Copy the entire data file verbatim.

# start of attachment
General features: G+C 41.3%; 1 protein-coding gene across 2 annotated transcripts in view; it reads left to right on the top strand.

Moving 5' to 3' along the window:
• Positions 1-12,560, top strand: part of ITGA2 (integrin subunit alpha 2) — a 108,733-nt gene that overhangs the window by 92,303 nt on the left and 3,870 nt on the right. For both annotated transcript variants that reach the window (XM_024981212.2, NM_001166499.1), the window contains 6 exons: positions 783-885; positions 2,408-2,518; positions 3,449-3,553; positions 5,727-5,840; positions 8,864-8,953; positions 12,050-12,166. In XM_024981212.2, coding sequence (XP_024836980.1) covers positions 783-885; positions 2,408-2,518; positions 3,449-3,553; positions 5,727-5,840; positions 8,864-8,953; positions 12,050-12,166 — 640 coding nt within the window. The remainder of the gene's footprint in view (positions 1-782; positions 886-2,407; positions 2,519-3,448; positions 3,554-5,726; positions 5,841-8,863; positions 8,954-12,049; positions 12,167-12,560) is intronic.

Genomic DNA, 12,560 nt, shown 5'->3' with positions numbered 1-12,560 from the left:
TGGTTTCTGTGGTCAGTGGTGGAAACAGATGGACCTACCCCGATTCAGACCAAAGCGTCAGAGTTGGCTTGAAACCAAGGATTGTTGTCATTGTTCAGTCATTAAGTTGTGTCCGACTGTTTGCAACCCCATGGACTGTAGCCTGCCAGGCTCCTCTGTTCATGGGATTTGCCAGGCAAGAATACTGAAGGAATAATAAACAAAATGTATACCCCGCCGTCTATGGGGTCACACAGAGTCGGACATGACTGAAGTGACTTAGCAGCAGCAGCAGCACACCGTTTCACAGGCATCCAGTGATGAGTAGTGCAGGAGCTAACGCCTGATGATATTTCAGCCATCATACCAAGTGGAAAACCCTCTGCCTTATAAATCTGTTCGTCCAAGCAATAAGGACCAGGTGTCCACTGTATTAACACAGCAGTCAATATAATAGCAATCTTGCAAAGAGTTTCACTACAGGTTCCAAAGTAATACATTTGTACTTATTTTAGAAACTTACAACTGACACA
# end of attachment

General features: G+C 41.3%; 1 protein-coding gene across 2 annotated transcripts in view; it reads left to right on the top strand.

Moving 5' to 3' along the window:
• Positions 1-12,560, top strand: part of ITGA2 (integrin subunit alpha 2) — a 108,733-nt gene that overhangs the window by 92,303 nt on the left and 3,870 nt on the right. For both annotated transcript variants that reach the window (XM_024981212.2, NM_001166499.1), the window contains 6 exons: positions 783-885; positions 2,408-2,518; positions 3,449-3,553; positions 5,727-5,840; positions 8,864-8,953; positions 12,050-12,166. In XM_024981212.2, coding sequence (XP_024836980.1) covers positions 783-885; positions 2,408-2,518; positions 3,449-3,553; positions 5,727-5,840; positions 8,864-8,953; positions 12,050-12,166 — 640 coding nt within the window. The remainder of the gene's footprint in view (positions 1-782; positions 886-2,407; positions 2,519-3,448; positions 3,554-5,726; positions 5,841-8,863; positions 8,954-12,049; positions 12,167-12,560) is intronic.

Genomic DNA, 12,560 nt, shown 5'->3' with positions numbered 1-12,560 from the left:
TGGTTTCTGTGGTCAGTGGTGGAAACAGATGGACCTACCCCGATTCAGACCAAAGCGTCAGAGTTGGCTTGAAACCAAGGATTGTTGTCATTGTTCAGTCATTAAGTTGTGTCCGACTGTTTGCAACCCCATGGACTGTAGCCTGCCAGGCTCCTCTGTTCATGGGATTTGCCAGGCAAGAATACTGAAGGAATAATAAACAAAATGTATACCCCGCCGTCTATGGGGTCACACAGAGTCGGACATGACTGAAGTGACTTAGCAGCAGCAGCAGCACACCGTTTCACAGGCATCCAGTGATGAGTAGTGCAGGAGCTAACGCCTGATGATATTTCAGCCATCATACCAAGTGGAAAACCCTCTGCCTTATAAATCTGTTCGTCCAAGCAATAAGGACCAGGTGTCCACTGTATTAACACAGCAGTCAATATAATAGCAATCTTGCAAAGAGTTTCACTACAGGTTCCAAAGTAATACATTTGTACTTATTTTAGAAACTTACAACTGACACA